If you're choosing a Round Brilliant diamond, the grading for 'cut' will take into account the stone's proportions and if it's been graded Excellent or Very Good, you can be confident that it will have plenty of sparkle and fire. The gold standard would be a Triple X diamond, which is the term we use for a diamond with Excellent cut, polish and symmetry listed on its report. However, this only applies to Round Brilliant diamonds. No official 'cut' grading is given for Fancy Cut stones. The report will list the dimensions and grade the quality of the symmetry and polish, but it will not offer an opinion on the stone's ratio or proportions. These factors are just as important when it comes to sparkle. This won't be an issue if you're buying a diamond in person because you'll be inspecting it with your own eyes. But it's something to consider if you're planning to buy a diamond online rather than through a reputable 'bricks and mortar' jeweller.
 
What is the best diamond shape?
 
This depends on what you want from your diamond. If you want the best sparkle, the fire and brilliance of a Round Brilliant Cut are unrivalled. However, it is also the most expensive diamond shape. If you want a large stone on a budget, choosing a Fancy Cut such as Oval or Pear will give the appearance of a larger stone at the same carat weight, as the surface of the stone has a larger spread than a round stone. You can read more about this in '4Cs - Carat Weight' below.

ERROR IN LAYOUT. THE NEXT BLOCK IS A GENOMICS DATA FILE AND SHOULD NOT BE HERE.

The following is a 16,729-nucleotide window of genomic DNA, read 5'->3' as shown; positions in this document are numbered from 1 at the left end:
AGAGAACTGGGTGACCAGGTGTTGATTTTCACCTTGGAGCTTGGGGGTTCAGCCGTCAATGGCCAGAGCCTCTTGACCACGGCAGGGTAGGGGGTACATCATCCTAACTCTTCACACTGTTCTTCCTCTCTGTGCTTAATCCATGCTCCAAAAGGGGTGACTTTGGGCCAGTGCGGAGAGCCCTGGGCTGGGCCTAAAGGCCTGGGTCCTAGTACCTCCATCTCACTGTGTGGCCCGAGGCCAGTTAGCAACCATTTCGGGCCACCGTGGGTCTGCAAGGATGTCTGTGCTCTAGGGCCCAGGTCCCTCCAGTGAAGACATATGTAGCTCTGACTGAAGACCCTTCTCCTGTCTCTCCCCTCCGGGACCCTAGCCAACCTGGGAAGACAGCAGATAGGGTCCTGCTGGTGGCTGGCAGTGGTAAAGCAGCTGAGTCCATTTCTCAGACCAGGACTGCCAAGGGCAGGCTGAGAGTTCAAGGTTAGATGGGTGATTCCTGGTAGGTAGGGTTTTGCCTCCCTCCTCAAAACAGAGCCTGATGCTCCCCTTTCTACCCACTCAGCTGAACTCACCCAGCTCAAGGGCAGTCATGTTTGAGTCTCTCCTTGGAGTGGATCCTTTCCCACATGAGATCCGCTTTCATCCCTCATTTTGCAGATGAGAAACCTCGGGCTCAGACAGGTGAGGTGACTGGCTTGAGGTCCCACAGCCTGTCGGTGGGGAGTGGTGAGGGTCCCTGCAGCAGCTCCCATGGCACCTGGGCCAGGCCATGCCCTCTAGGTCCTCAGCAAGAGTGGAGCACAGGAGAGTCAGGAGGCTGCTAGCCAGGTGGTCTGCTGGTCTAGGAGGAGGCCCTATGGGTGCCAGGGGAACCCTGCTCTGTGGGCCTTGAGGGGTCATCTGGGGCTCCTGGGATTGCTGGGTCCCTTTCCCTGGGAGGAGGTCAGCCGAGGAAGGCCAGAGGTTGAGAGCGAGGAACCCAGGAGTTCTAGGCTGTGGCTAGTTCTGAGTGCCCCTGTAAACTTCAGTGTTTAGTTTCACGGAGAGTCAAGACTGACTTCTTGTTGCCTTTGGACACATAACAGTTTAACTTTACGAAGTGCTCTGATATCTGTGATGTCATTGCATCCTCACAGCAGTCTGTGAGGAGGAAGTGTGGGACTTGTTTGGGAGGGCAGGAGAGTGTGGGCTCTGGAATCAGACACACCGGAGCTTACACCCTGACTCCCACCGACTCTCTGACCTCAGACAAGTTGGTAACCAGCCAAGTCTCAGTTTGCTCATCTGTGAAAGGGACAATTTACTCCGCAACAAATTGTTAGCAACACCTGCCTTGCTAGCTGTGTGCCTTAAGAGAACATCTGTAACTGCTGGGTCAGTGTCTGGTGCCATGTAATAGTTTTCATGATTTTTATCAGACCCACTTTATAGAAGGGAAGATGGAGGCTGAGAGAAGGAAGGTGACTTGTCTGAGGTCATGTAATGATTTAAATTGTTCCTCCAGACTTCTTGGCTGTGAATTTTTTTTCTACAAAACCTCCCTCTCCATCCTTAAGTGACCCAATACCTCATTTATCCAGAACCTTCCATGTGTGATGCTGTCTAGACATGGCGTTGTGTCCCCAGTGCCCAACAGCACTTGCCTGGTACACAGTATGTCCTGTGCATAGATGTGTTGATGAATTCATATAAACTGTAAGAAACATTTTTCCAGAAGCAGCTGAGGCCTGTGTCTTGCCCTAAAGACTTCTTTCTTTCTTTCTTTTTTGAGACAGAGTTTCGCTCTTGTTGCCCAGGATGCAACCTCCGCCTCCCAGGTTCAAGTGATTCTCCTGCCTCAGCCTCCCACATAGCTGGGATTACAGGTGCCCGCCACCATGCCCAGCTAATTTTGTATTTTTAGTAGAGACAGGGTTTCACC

How much does a diamond cost?
 
The cost of a diamond will vary greatly depending on the carat weight, specification, and whether it is naturally mined or lab-grown. There is no 'one size fits all' price guide, as there are so many variables. Our aim is always to source the best quality diamond for your available budget, whether this is £500 or £10,000. If you've had a quote for a diamond from another jeweller, we will try our best to match it.  

You can check prices for loose diamonds and complete rings on our Ring Builder site. Please note we currently only offer certified natural diamonds in the Ring Builder.

 

Lab-grown diamonds cost significantly less than naturally mined stones of the same specification, especially at 1ct and above. Even at lower carat weights, naturally mined diamonds tend to cost 4-5 times more than their lab-grown equivalents. 


We only supply the highest quality lab-grown diamonds, with the finest being 'Green Grown' diamonds from Green Rocks. These do tend to be priced slightly higher than standard lab-grown diamonds, but the quality is truly unrivalled and we believe they are well worth the additional cost. We usually have a selection of Green Rocks diamonds in stock and available to view. 

Do all diamond shapes cost the same?